Little People, Big World
Will TLC's new reality show change our perception of dwarfs?
Don't you know that it's rude to stare? The makers of TLC's reality series Little People, Big World do, which is the key to its appeal. On one level, it offers an up-close, unsentimental look at a family headed by a dwarf couple, spreading the positive message that little people can argue over money, coach youth soccer, and shoot tin cans off rocks like anyone else. On another level, though, it wallows in what it purportedly deplores, allowing us to feel good about ourselves while we gawk at this unusual-looking family from the privacy of our living rooms.
As the father of a teenage girl with dwarfism, I welcome media images that portray little people as normal. I've been tuning in every Saturday at 8 p.m. ET, when TLC presents two new half-hour episodes of what will be a 20-part epic. (Repeats are in heavy rotation throughout the week.) The series, which debuted March 4, stars fortysomethings Matt and Amy Roloff, both of whom are dwarfs, and their four children. Three of the kids are average-size; that is, they are unaffected by dwarfism. The fourth, 15-year-old Zach—incongruously enough, the twin brother of towering Jeremy—is, like his parents, a little person.
I know the Roloffs a bit, having interviewed them a few years ago for my book about the culture of dwarfism, Little People: Learning To See the World Through My Daughter's Eyes. Watching them on the small screen offers both the kick of seeing familiar faces and the reassurance that my daughter, Rebecca, can grow up to lead the same kind of life as Matt, Amy, and their kids.
Still, it's hard to imagine why a viewer without such a connection would tune in if the Roloffs weren't so different-looking. Little People, Big World is not exactly the stuff of high drama. In one episode, Amy and her daughter, Molly, who share a birthday, are dispatched on a hot-air balloon ride while Matt and the boys—Jeremy, Zach, and their younger brother, Jacob—are joined by family and friends to undertake a frenetic bathroom makeover as a surprise for Amy when she returns home. In another, Matt pushes Zach to pick up girls at a Little People of America gathering. These scenes are interspersed with interviews in which the Roloffs—primarily Matt, Amy, and Zach—expound on what it's like to live in a world built for people at least a foot taller than they are. Everyone is pleasant and articulate. But there's really no hook here other than the Roloffs' unusual dimensions.
So, why watch? The impulse derives, I think, from the same one that compels people to stare. Dwarfs are rare: Depending on how you define the condition, there may be as few as 50,000 in the United States. Then, too, there is a certain cognitive dissonance in seeing adults who have some of the physical characteristics of children—the short stature, of course, but also disproportionately short arms and legs and slightly enlarged heads. These differences have forever cast dwarfs as celebrities, whether they like it or not. From gods in ancient Egypt, to the royal courts of Europe, to the sideshows in 19th-century America, dwarfs have never been allowed to just be; every little person is intimately familiar with the supremely unpleasant experience of being the subject of scrutiny. Little People, Big World lets viewers satisfy the need to stare: It's voyeurism without the fear of being caught.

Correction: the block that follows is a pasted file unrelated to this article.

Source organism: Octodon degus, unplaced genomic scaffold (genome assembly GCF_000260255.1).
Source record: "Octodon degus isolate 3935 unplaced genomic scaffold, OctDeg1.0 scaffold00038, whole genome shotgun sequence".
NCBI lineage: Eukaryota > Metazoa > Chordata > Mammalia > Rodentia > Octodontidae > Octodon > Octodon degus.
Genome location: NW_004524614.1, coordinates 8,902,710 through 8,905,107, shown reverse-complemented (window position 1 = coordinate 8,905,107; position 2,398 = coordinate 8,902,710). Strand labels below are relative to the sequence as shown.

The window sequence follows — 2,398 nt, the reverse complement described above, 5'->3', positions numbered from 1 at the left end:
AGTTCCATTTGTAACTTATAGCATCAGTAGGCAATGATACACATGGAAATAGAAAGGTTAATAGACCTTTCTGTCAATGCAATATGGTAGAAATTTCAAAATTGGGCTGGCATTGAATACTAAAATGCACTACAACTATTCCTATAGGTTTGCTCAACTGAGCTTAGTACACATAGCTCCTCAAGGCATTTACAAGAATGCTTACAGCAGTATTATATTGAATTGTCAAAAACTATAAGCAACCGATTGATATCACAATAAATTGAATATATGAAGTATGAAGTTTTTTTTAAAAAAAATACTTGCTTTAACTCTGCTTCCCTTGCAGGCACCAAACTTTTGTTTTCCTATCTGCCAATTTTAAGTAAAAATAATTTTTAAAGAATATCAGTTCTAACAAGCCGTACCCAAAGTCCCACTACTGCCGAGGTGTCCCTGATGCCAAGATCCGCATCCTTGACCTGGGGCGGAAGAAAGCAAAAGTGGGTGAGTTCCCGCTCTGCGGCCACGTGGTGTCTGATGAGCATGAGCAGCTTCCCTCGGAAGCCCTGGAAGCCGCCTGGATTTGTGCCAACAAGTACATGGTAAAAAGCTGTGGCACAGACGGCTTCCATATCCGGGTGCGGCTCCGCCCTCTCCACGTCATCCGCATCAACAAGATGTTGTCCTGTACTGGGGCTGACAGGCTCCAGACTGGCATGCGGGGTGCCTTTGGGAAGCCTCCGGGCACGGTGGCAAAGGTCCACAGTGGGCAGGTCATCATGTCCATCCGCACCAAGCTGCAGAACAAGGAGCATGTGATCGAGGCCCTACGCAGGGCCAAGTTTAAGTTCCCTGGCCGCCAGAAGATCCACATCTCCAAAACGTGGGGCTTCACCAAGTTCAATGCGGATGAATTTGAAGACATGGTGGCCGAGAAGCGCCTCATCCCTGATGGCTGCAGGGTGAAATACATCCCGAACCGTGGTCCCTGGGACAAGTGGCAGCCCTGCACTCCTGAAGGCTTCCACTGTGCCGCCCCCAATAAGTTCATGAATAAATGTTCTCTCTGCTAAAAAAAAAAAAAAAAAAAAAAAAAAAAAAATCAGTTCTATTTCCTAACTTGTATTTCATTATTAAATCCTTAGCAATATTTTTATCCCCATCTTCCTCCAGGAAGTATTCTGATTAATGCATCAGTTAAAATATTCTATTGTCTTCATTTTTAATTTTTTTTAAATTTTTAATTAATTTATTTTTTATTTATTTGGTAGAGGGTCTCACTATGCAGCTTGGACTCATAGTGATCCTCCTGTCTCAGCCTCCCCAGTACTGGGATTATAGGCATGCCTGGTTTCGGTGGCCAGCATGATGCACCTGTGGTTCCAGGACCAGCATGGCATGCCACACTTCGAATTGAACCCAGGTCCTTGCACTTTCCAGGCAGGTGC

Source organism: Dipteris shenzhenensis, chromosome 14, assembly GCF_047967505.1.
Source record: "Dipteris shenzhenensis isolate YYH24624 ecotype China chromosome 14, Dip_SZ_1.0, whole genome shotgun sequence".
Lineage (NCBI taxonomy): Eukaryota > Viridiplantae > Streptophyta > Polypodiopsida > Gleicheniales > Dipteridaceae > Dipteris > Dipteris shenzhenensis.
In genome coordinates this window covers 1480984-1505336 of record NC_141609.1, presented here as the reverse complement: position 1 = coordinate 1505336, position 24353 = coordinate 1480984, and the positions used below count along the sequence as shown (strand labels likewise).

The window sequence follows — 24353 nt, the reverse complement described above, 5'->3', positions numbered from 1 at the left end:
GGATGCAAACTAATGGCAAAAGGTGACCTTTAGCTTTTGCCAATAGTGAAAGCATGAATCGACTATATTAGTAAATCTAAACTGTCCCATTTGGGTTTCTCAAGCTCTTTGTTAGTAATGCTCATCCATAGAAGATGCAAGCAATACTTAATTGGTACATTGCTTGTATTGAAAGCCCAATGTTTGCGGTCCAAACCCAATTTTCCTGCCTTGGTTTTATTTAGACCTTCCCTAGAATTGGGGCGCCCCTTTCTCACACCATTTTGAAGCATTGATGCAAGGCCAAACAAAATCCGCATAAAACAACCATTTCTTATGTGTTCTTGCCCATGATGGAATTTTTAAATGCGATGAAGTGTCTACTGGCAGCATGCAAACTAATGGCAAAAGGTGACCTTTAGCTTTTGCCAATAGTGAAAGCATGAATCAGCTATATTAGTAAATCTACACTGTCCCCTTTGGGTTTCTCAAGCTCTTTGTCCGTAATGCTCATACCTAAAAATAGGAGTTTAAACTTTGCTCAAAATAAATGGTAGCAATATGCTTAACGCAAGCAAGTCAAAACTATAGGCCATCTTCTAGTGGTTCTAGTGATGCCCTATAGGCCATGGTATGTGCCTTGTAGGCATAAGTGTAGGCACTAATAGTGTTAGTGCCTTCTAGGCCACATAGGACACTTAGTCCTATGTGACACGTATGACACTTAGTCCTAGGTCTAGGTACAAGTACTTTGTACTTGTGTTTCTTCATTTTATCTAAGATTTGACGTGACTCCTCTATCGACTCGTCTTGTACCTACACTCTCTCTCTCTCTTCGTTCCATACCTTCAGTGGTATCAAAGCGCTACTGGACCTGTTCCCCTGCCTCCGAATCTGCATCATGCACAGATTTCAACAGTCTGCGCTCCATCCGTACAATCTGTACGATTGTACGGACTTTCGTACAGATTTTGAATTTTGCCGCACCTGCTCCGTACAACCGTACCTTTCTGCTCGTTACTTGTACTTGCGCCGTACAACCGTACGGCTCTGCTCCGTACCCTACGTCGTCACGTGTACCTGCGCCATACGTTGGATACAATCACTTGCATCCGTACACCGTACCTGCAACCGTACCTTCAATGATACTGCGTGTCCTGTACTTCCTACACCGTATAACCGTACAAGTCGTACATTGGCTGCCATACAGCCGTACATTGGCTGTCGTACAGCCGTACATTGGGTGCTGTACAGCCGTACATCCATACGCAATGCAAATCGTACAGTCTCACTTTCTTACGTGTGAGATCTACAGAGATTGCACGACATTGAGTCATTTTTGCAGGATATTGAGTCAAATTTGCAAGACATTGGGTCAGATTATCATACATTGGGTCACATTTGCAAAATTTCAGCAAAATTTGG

This is a huge improvement over the historical image of dwarfs. When Becky was a baby, my wife and I rented a critically acclaimed 1993 Argentine film called De eso no se habla (I Don't Want To Talk About It), supposedly a sophisticated coming-of-age story about a young woman with dwarfism; we were disgusted when, in the end, she runs away to join the circus. Tod Browning's 1932 film Freaks starts off by portraying little people and other disabled performers in a surprisingly sympathetic light and then turns them into homicidal monsters. The former porn actress Bridget Powerz, a dwarf, is thrown around in suitcases, only to pop out eager to service her clients like an oddly lifelike sex toy. (Such fare is invariably called "midget" porn, thus invoking a word that is approximately as popular among little people as the "N" word is among African-Americans.) Howard Stern sidekick Hank the Angry, Drunken Dwarf died a few years ago, but his degrading shtick—spewing slurred, boozy insults and generally making an ass of himself—lives on at his Web site.
The cultural context for such fare is that because dwarfs are little, then they are also less—less important, less human, less in need of being taken seriously. Some people in the dwarf community argue that fellow dwarfs like Bridget and Hank have a responsibility not to perpetuate those negative images. I won't go that far. But I can see their point.
Since Little People, Big World is such a positive portrayal, I'd rather the series be on television than not. Similarly, I'm glad that actors and actresses like Peter Dinklage and Meredith Eaton are landing roles that could easily have gone to average-size performers, and that documentaries such as Big Enough and Dwarf Family: Meet the Fooses are casting dwarfism in a more normal, everyday light.
Because of such images, we may now associate dwarfism with individuals such as the formidable, no-nonsense Amy Roloff rather than the likes of Hank. But I'm afraid people will always stare at my daughter, attaching a label to an individual they haven't met. Thus my enthusiasm for Little People, Big World is tempered by realism about the challenges my daughter will face in a culture that claims to celebrate difference—yet fears it and keeps it at a safe distance as well.